In the year that King Uzziah died, Isaiah had a vision of Jesus Christ, who is the King of kings and realized he and the people he dwelt among had unclean lips.
In Isaiah 6:1–5 (NKJV), it states, “In the year that King Uzziah died, I saw the Lord sitting on a throne, high and lifted up, and the train of His robe filled the temple. Above it stood seraphim; each one had six wings: with two he covered his face, with two he covered his feet, and with two he flew. And one cried to another and said: “Holy, holy, holy is the LORD of hosts; The whole earth is full of His glory!” And the posts of the door were shaken by the voice of him who cried out, and the house was filled with smoke. So I said: “Woe is me, for I am undone! Because I am a man of unclean lips, And I dwell in the midst of a people of unclean lips; For my eyes have seen the King, The LORD of hosts.””
It appears the death of King Uzziah marked the passing of a golden age in the southern kingdom of Judah. Uzziah had been a godly king, but he disobediently entered the temple and was struck with leprosy which made him ceremonially unclean (2 Chron. 26:16–20). He lived in isolation until the time of his death.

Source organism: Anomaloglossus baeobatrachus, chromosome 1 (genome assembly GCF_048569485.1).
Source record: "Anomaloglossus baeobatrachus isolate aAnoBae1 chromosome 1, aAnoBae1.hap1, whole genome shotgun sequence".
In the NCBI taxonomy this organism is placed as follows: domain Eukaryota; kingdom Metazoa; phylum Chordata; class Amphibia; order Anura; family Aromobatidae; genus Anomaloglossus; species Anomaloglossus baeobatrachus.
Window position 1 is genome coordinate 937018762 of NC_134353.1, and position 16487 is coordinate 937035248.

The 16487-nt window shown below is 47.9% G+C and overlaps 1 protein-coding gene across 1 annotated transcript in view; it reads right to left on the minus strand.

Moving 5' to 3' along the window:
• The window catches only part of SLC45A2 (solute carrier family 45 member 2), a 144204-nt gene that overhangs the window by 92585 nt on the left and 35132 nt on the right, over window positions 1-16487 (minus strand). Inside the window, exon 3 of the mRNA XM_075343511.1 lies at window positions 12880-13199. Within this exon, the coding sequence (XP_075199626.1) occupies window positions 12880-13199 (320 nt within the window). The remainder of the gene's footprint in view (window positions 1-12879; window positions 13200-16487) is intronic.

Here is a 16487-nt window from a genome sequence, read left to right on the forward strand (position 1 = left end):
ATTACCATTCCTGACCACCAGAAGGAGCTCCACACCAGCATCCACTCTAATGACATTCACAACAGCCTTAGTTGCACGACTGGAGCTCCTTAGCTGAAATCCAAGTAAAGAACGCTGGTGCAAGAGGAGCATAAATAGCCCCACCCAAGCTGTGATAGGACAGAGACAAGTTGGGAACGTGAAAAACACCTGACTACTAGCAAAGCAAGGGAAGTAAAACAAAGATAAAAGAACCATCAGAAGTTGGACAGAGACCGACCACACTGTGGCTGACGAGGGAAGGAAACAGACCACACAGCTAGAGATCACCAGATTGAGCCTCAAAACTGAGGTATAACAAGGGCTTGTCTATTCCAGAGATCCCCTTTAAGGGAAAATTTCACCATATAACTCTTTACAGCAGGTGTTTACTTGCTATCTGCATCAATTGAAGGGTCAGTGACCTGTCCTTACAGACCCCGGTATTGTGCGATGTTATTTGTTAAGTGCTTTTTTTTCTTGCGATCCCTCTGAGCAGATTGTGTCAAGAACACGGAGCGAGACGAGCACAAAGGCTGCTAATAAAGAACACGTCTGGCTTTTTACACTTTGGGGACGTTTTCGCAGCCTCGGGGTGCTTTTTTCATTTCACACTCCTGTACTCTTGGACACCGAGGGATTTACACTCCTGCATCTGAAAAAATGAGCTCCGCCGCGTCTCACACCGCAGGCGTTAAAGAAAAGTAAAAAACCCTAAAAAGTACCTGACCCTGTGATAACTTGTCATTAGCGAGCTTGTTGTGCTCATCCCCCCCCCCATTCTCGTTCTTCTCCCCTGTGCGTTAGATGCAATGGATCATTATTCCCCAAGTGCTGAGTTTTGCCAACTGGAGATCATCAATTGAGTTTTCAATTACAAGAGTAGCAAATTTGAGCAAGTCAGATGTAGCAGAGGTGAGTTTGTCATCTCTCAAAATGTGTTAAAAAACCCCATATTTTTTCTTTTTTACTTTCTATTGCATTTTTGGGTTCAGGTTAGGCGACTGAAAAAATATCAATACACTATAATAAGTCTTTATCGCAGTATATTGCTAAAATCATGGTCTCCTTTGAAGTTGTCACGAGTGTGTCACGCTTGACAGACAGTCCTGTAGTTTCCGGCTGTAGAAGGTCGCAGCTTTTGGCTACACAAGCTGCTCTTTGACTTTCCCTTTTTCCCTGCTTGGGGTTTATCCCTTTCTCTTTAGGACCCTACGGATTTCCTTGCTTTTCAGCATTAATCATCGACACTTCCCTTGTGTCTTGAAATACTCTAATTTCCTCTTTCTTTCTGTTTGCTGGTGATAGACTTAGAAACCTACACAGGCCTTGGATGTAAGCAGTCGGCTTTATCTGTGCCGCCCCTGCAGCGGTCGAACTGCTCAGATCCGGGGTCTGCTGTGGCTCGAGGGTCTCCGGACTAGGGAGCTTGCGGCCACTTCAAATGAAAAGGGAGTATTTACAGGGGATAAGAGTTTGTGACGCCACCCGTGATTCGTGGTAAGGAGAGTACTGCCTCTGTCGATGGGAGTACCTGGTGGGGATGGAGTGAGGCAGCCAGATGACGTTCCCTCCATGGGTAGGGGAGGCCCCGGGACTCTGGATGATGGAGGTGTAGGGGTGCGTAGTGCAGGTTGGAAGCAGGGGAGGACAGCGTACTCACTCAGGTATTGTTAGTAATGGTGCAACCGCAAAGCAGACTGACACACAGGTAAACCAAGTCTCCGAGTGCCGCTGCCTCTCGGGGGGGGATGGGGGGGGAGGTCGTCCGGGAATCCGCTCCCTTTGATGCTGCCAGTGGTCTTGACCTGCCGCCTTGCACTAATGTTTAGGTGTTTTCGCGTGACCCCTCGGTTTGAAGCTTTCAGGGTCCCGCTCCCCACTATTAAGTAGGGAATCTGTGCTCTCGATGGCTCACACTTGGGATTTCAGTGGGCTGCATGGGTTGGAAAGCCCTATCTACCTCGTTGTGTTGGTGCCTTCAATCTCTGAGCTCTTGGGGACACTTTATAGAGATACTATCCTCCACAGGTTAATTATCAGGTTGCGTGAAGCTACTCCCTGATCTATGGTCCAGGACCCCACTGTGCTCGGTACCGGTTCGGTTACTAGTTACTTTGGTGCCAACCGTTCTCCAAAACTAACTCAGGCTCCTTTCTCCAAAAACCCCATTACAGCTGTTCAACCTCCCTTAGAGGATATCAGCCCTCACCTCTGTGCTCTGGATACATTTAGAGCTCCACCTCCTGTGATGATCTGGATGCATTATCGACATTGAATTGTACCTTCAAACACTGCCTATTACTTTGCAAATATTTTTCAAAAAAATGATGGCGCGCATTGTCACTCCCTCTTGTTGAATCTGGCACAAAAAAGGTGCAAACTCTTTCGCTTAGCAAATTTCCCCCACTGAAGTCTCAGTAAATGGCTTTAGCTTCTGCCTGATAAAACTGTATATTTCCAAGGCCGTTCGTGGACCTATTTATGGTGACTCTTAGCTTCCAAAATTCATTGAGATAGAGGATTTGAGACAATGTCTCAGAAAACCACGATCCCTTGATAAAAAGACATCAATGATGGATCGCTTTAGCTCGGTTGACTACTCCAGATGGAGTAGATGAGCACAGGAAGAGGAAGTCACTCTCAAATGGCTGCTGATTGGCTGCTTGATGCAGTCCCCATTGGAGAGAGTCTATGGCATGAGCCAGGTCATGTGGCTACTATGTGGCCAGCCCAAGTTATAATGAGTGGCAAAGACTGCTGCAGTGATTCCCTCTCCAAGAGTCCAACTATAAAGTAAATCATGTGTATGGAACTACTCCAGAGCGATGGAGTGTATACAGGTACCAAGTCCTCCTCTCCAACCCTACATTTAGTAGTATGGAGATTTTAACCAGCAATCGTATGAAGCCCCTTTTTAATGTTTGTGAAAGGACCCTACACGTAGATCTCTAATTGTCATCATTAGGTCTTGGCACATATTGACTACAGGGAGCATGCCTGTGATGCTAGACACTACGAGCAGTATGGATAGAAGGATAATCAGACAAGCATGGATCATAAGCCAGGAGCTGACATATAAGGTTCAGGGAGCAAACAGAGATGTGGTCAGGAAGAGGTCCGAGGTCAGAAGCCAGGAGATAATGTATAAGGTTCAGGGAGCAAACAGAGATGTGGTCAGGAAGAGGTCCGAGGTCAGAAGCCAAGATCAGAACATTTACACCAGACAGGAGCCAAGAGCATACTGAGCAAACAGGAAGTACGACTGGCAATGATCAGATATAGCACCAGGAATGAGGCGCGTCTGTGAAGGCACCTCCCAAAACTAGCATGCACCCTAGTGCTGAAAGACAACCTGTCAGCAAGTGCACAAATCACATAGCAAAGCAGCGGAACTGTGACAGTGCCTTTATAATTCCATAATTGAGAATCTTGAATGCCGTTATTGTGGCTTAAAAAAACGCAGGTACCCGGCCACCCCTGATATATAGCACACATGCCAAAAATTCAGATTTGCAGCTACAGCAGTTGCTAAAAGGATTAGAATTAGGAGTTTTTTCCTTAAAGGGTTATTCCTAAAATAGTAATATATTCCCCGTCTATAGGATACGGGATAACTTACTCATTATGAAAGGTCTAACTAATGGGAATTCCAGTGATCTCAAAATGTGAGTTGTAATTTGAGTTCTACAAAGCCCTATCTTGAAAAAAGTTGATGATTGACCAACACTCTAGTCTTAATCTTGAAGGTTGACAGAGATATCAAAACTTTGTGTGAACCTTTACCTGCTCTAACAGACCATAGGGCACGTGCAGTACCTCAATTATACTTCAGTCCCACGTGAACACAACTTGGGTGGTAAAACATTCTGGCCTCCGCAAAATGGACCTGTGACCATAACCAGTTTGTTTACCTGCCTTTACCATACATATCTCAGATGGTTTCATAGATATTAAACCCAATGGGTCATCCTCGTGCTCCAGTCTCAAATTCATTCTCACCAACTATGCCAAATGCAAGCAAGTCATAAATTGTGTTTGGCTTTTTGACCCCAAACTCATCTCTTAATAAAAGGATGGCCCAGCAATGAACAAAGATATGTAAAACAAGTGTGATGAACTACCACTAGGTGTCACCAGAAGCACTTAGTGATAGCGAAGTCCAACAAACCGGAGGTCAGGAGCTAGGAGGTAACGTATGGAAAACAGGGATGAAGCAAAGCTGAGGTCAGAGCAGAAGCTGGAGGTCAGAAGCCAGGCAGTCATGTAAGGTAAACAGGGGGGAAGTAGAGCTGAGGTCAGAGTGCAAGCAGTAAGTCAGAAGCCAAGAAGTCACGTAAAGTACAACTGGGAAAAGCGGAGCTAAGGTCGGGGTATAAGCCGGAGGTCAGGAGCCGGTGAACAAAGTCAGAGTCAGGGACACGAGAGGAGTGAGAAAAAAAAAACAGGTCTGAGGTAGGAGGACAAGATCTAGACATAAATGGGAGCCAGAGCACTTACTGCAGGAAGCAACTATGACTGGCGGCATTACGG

Israel appeared to have no leader who seemed capable of dealing with the corruption that had already begun during Uzziah’s years of isolation. So being heavily burdened, Isaiah came to the temple to pray. It was in Solomon’s Temple that he had a vision of God which gave him a renewed belief in our glorious Lord. This vision produced a deep conviction of sin in the prophet himself, and brought him to the place of confession and special consecration of service for the true King of Kings.
Whenever we concentrate on God’s presence with us, we will indeed behold His holiness in comparison to our sinfulness or waywardness. It should indeed lead us to confession and a more focused consecration of service to Him. This is not a negative thing. Oh, no! It is a glorious necessity for us to become more useful for His service no matter how long we have been in the service of our Lord.
This month, I am going to do something a little different. I feel prompted to expound more fully on Isaiah’s vision, his confession and consecration in our podcasts for this month. So, if you have not already, download our app (click here) for easy listening each week. The lessons from these podcasts will inspire you.
(Oh, don’t forget to register now for our upcoming conference in October. Early bird prices end this month. We are at a new location for more community outreach. Get the details by clicking here; you will want to secure your seat.)